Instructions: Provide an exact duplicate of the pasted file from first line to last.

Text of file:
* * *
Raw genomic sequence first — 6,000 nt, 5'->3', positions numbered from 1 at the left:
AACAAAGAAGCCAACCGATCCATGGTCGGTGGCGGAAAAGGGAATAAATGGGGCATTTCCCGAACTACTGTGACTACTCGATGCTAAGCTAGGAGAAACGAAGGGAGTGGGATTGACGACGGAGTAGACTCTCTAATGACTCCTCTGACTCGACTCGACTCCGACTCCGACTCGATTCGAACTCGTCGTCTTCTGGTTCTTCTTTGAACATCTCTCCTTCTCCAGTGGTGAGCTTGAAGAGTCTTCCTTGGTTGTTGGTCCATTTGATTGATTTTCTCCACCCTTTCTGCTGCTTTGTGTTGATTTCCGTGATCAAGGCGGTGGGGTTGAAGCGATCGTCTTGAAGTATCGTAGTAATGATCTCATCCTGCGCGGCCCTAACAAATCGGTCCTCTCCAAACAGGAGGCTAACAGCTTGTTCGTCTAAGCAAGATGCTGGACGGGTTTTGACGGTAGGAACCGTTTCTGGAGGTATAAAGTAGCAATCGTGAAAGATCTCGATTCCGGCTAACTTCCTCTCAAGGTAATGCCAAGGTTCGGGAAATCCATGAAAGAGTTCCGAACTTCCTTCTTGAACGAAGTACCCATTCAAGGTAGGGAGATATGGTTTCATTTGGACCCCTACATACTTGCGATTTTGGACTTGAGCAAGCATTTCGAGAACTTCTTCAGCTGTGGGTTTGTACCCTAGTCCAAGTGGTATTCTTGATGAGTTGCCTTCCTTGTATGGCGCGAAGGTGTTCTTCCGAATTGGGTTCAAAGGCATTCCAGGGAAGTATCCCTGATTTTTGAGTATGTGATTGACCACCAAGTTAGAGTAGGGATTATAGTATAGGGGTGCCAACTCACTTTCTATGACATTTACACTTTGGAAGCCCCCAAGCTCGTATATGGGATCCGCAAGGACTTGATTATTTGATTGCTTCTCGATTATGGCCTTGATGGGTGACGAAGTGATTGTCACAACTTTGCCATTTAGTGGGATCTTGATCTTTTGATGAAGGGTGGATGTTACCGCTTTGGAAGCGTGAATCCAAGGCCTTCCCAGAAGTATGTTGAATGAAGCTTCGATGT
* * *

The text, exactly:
Raw genomic sequence first — 6,000 nt, 5'->3', positions numbered from 1 at the left:
AACAAAGAAGCCAACCGATCCATGGTCGGTGGCGGAAAAGGGAATAAATGGGGCATTTCCCGAACTACTGTGACTACTCGATGCTAAGCTAGGAGAAACGAAGGGAGTGGGATTGACGACGGAGTAGACTCTCTAATGACTCCTCTGACTCGACTCGACTCCGACTCCGACTCGATTCGAACTCGTCGTCTTCTGGTTCTTCTTTGAACATCTCTCCTTCTCCAGTGGTGAGCTTGAAGAGTCTTCCTTGGTTGTTGGTCCATTTGATTGATTTTCTCCACCCTTTCTGCTGCTTTGTGTTGATTTCCGTGATCAAGGCGGTGGGGTTGAAGCGATCGTCTTGAAGTATCGTAGTAATGATCTCATCCTGCGCGGCCCTAACAAATCGGTCCTCTCCAAACAGGAGGCTAACAGCTTGTTCGTCTAAGCAAGATGCTGGACGGGTTTTGACGGTAGGAACCGTTTCTGGAGGTATAAAGTAGCAATCGTGAAAGATCTCGATTCCGGCTAACTTCCTCTCAAGGTAATGCCAAGGTTCGGGAAATCCATGAAAGAGTTCCGAACTTCCTTCTTGAACGAAGTACCCATTCAAGGTAGGGAGATATGGTTTCATTTGGACCCCTACATACTTGCGATTTTGGACTTGAGCAAGCATTTCGAGAACTTCTTCAGCTGTGGGTTTGTACCCTAGTCCAAGTGGTATTCTTGATGAGTTGCCTTCCTTGTATGGCGCGAAGGTGTTCTTCCGAATTGGGTTCAAAGGCATTCCAGGGAAGTATCCCTGATTTTTGAGTATGTGATTGACCACCAAGTTAGAGTAGGGATTATAGTATAGGGGTGCCAACTCACTTTCTATGACATTTACACTTTGGAAGCCCCCAAGCTCGTATATGGGATCCGCAAGGACTTGATTATTTGATTGCTTCTCGATTATGGCCTTGATGGGTGACGAAGTGATTGTCACAACTTTGCCATTTAGTGGGATCTTGATCTTTTGATGAAGGGTGGATGTTACCGCTTTGGAAGCGTGAATCCAAGGCCTTCCCAGAAGTATGTTGAATGAAGCTTCGATGT